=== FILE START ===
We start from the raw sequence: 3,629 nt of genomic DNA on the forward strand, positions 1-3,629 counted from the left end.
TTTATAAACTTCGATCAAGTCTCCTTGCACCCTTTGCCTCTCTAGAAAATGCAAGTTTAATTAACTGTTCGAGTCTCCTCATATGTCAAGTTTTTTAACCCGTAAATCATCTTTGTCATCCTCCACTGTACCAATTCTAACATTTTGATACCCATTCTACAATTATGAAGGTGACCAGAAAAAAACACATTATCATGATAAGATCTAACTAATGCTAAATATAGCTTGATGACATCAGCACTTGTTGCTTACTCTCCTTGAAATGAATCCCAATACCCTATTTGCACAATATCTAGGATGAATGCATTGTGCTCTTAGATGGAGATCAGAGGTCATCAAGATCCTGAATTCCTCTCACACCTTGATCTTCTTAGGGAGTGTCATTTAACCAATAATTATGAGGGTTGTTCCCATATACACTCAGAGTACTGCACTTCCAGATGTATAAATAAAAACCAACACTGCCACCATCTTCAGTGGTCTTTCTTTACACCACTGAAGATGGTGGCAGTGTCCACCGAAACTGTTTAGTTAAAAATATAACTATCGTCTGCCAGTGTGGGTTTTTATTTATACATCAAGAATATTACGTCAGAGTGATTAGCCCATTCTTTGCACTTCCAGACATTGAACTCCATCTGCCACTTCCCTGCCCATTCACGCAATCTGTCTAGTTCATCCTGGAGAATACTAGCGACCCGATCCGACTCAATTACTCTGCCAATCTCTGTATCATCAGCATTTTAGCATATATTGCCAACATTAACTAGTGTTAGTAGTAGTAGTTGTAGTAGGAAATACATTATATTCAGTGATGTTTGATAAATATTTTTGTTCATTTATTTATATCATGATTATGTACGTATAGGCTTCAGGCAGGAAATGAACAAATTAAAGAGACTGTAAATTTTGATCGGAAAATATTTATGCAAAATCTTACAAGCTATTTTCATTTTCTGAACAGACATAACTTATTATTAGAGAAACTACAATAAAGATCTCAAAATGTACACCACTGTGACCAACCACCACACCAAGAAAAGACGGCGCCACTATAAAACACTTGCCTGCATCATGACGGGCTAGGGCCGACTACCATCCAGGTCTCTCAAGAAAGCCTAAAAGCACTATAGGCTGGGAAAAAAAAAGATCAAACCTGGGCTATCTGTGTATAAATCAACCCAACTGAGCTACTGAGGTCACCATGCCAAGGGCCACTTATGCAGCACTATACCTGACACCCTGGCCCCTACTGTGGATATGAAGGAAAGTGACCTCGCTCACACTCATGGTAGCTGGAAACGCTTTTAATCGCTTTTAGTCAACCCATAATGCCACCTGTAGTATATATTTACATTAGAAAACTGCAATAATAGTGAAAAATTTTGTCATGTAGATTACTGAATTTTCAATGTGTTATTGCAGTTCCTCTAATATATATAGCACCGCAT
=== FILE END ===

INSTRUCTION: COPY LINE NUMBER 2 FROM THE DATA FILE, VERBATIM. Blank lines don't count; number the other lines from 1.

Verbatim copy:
TTTATAAACTTCGATCAAGTCTCCTTGCACCCTTTGCCTCTCTAGAAAATGCAAGTTTAATTAACTGTTCGAGTCTCCTCATATGTCAAGTTTTTTAACCCGTAAATCATCTTTGTCATCCTCCACTGTACCAATTCTAACATTTTGATACCCATTCTACAATTATGAAGGTGACCAGAAAAAAACACATTATCATGATAAGATCTAACTAATGCTAAATATAGCTTGATGACATCAGCACTTGTTGCTTACTCTCCTTGAAATGAATCCCAATACCCTATTTGCACAATATCTAGGATGAATGCATTGTGCTCTTAGATGGAGATCAGAGGTCATCAAGATCCTGAATTCCTCTCACACCTTGATCTTCTTAGGGAGTGTCATTTAACCAATAATTATGAGGGTTGTTCCCATATACACTCAGAGTACTGCACTTCCAGATGTATAAATAAAAACCAACACTGCCACCATCTTCAGTGGTCTTTCTTTACACCACTGAAGATGGTGGCAGTGTCCACCGAAACTGTTTAGTTAAAAATATAACTATCGTCTGCCAGTGTGGGTTTTTATTTATACATCAAGAATATTACGTCAGAGTGATTAGCCCATTCTTTGCACTTCCAGACATTGAACTCCATCTGCCACTTCCCTGCCCATTCACGCAATCTGTCTAGTTCATCCTGGAGAATACTAGCGACCCGATCCGACTCAATTACTCTGCCAATCTCTGTATCATCAGCATTTTAGCATATATTGCCAACATTAACTAGTGTTAGTAGTAGTAGTTGTAGTAGGAAATACATTATATTCAGTGATGTTTGATAAATATTTTTGTTCATTTATTTATATCATGATTATGTACGTATAGGCTTCAGGCAGGAAATGAACAAATTAAAGAGACTGTAAATTTTGATCGGAAAATATTTATGCAAAATCTTACAAGCTATTTTCATTTTCTGAACAGACATAACTTATTATTAGAGAAACTACAATAAAGATCTCAAAATGTACACCACTGTGACCAACCACCACACCAAGAAAAGACGGCGCCACTATAAAACACTTGCCTGCATCATGACGGGCTAGGGCCGACTACCATCCAGGTCTCTCAAGAAAGCCTAAAAGCACTATAGGCTGGGAAAAAAAAAGATCAAACCTGGGCTATCTGTGTATAAATCAACCCAACTGAGCTACTGAGGTCACCATGCCAAGGGCCACTTATGCAGCACTATACCTGACACCCTGGCCCCTACTGTGGATATGAAGGAAAGTGACCTCGCTCACACTCATGGTAGCTGGAAACGCTTTTAATCGCTTTTAGTCAACCCATAATGCCACCTGTAGTATATATTTACATTAGAAAACTGCAATAATAGTGAAAAATTTTGTCATGTAGATTACTGAATTTTCAATGTGTTATTGCAGTTCCTCTAATATATATAGCACCGCAT